Wednesday, October 28, 2009

Ancestors Hidden in Plain Sight

If my ancestors in the old country never owned land or held an important job, their ordinary everyday lives might be invisible to my present-day genealogical researcher's eyes. Hidden in plain sight, just farmers or peasants or peddlers--who knows? But their lives are important to me and I hope I'll come across some tiny clue to their existence, other than cemetery inscriptions.

Being unimportant might have been an asset during the years when villages were sometimes considered part of one nation or empire and then became part of another nation or empire later as a result of war or political shenanigans. Religious beliefs played a role as well. Then there was the matter of not being eager to lose sons to military service. I can understand why my ancestors might not have wanted to be very visible. But I still hope I'll get a glimpse of their lives and aspirations through my research.

Even ancestors who lived in this country in this century are sometimes partially hidden because they weren't "anybodies." This week I got the marriage certificate of a relative who came to the US just after the turn of the 20th century and got married in the Cherry Street Synagogue in Bridgeport, CT, a place that no longer exists.

According to the certificate, Sam worked in a factory at the time of his marriage. Wonder whether the factory is still there? Wonder how Sam met his future wife, Anna? I know he later opened a grocery store with another relative in Astoria, NY. But how and why did he get to Bridgeport? What did Anna think of moving away from her family? I'm still trying to puzzle out these ancestors' movements, let alone their motivations. Hidden in plain sight?

Saturday, October 24, 2009

September 1945: Big Strikes in Big Apple

One of the letters written to my Mom comments on her apparent mention, in her letter, of the big elevator operator strike of September, 1945. According to the book Working-Class New York, this was a huge strike of elevator operators, maintenance people, doormen and others, a strike that brought business in the Big Apple to a virtual halt. Time also covered the strike, quoting both NYC Mayor LaGuardia and New York Governor Tom Dewey on their successful efforts to get labor and management back to the bargaining table.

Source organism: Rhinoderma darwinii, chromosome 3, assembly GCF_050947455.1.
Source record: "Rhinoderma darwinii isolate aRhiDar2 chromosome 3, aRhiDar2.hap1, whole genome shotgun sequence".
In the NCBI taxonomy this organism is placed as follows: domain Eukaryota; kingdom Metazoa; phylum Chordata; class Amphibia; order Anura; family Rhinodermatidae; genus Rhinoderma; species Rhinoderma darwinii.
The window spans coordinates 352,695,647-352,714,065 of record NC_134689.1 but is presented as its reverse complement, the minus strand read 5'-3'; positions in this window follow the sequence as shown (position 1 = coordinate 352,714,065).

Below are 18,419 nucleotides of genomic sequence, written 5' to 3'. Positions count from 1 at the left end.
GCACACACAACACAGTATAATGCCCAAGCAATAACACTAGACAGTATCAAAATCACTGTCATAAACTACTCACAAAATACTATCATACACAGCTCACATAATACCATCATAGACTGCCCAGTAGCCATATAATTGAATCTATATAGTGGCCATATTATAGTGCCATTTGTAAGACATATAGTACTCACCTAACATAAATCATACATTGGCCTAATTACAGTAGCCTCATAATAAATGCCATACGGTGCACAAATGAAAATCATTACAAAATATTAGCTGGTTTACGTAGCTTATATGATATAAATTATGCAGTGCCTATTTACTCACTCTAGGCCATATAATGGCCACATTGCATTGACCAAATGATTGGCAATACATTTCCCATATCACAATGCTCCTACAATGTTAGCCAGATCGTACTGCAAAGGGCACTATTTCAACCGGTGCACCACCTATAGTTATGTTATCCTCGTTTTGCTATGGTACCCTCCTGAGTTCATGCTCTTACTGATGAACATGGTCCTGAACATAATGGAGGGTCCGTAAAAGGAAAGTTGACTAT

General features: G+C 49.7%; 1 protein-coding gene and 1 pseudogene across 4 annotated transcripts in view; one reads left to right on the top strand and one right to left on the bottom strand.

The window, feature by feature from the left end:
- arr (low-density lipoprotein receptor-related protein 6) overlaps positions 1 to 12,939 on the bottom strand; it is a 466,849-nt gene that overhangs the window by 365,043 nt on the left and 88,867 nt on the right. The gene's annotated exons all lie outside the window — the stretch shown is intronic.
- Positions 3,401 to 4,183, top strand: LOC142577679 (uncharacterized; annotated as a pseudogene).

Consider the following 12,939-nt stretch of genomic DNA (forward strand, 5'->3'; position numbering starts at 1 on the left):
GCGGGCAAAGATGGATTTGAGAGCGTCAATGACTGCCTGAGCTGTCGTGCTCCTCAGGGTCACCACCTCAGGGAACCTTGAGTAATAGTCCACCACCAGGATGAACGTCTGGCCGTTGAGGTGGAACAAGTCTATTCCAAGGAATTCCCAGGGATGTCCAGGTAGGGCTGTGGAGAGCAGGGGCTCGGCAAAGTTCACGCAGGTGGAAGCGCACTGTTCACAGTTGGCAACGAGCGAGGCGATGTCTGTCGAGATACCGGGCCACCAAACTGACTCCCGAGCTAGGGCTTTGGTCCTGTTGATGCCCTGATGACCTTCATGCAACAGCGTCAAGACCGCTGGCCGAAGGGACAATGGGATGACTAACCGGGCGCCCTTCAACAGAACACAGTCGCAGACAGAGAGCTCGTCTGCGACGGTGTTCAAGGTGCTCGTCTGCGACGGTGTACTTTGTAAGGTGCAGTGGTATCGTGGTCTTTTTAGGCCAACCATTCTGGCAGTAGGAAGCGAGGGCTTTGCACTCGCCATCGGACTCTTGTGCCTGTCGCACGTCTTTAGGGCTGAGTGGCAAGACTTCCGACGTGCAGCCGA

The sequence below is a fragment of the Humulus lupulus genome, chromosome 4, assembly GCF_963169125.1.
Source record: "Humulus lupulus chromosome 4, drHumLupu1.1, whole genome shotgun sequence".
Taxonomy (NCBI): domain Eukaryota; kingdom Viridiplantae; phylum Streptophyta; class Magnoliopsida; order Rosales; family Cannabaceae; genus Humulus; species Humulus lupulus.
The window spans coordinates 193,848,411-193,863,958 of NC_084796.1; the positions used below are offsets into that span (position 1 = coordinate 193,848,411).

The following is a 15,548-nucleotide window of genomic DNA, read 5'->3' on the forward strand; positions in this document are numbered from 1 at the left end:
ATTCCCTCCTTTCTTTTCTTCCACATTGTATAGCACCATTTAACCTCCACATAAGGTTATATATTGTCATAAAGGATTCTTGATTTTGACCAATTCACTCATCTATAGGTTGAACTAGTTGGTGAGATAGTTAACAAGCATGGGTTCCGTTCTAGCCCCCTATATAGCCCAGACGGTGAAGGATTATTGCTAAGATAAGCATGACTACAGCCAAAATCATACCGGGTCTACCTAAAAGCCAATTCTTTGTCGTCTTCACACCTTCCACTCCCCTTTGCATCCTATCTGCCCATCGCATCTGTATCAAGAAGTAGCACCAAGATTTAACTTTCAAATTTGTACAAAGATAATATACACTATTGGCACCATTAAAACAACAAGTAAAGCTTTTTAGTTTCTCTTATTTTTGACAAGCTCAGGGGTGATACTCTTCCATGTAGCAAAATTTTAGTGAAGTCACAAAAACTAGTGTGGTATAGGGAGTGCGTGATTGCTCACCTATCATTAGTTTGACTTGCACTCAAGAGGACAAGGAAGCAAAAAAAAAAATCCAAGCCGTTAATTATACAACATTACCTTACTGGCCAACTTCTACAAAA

In those days, self-service elevators were practically non-existent, so having the operators go on strike meant no elevator access to offices and showrooms on high floors in tall NYC skyscrapers. On the other hand, because of mandatory wage freezes during WWII, many workers were anxious for raises, and the strikes reflected this pent-up frustration.

The Empire State Building, having been accidentally hit at the 78th floor by an airplane in July, 1945, was just getting back to normal when the strike posed new problems for commercial tenants and their visitors (not to mention mail carriers). I wonder how many office workers climbed 20 or 80 or even 90 sets of stairs to go to work every day? One story tells of a big group of stockbrokers (on the 31st floor of the Empire State Bldg) ordering sandwiches and giving the delivery person a $75 tip for walking up all those stairs!

Interestingly, my Mom's friend in the Navy writes that there are plenty of strikes in San Francisco, the big city closest to where he is stationed. He also mentions major fires in the area, the result of prolonged drought. "You will probably see pictures of the fires soon in the newsreels" he writes, since at this time the major news outlets were newspapers, radio and newsreels shown in movie theaters.

Monday, October 19, 2009

Idle Gossip Sinks Ships

Over the years, Mom saved dozens and dozens of letters from a few close friends and relatives. I'm still transcribing a few every day. Just looking at the envelopes is an education in history. The envelopes of letters sent by one friend, writing from an Air Corps training camp in Goldsboro, NC, are stamped "IDLE GOSSIP SINKS SHIPS." The dates are late 1942 through mid-1943. The stamps are purple with an eagle holding its wings high and the phrase "WIN THE WAR."